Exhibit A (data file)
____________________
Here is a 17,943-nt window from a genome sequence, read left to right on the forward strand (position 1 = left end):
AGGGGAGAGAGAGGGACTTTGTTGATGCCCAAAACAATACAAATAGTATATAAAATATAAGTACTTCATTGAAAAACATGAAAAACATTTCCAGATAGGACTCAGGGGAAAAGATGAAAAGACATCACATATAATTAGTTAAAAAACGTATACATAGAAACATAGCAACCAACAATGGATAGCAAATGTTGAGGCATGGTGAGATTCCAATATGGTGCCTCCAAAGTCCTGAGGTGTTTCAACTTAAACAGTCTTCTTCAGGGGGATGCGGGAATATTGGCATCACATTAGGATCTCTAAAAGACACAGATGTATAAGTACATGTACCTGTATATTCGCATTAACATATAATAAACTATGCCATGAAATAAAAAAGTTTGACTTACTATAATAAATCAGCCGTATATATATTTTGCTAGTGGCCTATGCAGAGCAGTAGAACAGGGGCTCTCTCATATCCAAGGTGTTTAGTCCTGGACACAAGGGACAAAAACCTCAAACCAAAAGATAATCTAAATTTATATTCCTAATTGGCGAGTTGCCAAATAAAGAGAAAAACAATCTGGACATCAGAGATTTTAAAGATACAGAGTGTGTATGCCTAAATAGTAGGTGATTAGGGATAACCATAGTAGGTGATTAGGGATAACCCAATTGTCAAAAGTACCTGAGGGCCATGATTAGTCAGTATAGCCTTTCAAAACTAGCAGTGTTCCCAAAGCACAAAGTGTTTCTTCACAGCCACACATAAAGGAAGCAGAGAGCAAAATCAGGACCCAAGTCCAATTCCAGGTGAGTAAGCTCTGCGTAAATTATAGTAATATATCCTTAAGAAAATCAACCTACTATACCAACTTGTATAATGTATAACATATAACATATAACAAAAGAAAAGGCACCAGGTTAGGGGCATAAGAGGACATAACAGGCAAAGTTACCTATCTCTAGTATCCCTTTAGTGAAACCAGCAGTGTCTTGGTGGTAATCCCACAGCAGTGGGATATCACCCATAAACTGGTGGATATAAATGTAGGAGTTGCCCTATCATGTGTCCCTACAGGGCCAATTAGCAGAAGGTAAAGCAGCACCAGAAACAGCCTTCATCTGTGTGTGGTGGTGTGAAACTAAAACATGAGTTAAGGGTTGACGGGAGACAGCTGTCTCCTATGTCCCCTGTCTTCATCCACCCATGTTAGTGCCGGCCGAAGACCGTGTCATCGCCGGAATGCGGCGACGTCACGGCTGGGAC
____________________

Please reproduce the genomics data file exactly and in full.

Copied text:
Here is a 17,943-nt window from a genome sequence, read left to right on the forward strand (position 1 = left end):
AGGGGAGAGAGAGGGACTTTGTTGATGCCCAAAACAATACAAATAGTATATAAAATATAAGTACTTCATTGAAAAACATGAAAAACATTTCCAGATAGGACTCAGGGGAAAAGATGAAAAGACATCACATATAATTAGTTAAAAAACGTATACATAGAAACATAGCAACCAACAATGGATAGCAAATGTTGAGGCATGGTGAGATTCCAATATGGTGCCTCCAAAGTCCTGAGGTGTTTCAACTTAAACAGTCTTCTTCAGGGGGATGCGGGAATATTGGCATCACATTAGGATCTCTAAAAGACACAGATGTATAAGTACATGTACCTGTATATTCGCATTAACATATAATAAACTATGCCATGAAATAAAAAAGTTTGACTTACTATAATAAATCAGCCGTATATATATTTTGCTAGTGGCCTATGCAGAGCAGTAGAACAGGGGCTCTCTCATATCCAAGGTGTTTAGTCCTGGACACAAGGGACAAAAACCTCAAACCAAAAGATAATCTAAATTTATATTCCTAATTGGCGAGTTGCCAAATAAAGAGAAAAACAATCTGGACATCAGAGATTTTAAAGATACAGAGTGTGTATGCCTAAATAGTAGGTGATTAGGGATAACCATAGTAGGTGATTAGGGATAACCCAATTGTCAAAAGTACCTGAGGGCCATGATTAGTCAGTATAGCCTTTCAAAACTAGCAGTGTTCCCAAAGCACAAAGTGTTTCTTCACAGCCACACATAAAGGAAGCAGAGAGCAAAATCAGGACCCAAGTCCAATTCCAGGTGAGTAAGCTCTGCGTAAATTATAGTAATATATCCTTAAGAAAATCAACCTACTATACCAACTTGTATAATGTATAACATATAACATATAACAAAAGAAAAGGCACCAGGTTAGGGGCATAAGAGGACATAACAGGCAAAGTTACCTATCTCTAGTATCCCTTTAGTGAAACCAGCAGTGTCTTGGTGGTAATCCCACAGCAGTGGGATATCACCCATAAACTGGTGGATATAAATGTAGGAGTTGCCCTATCATGTGTCCCTACAGGGCCAATTAGCAGAAGGTAAAGCAGCACCAGAAACAGCCTTCATCTGTGTGTGGTGGTGTGAAACTAAAACATGAGTTAAGGGTTGACGGGAGACAGCTGTCTCCTATGTCCCCTGTCTTCATCCACCCATGTTAGTGCCGGCCGAAGACCGTGTCATCGCCGGAATGCGGCGACGTCACGGCTGGGAC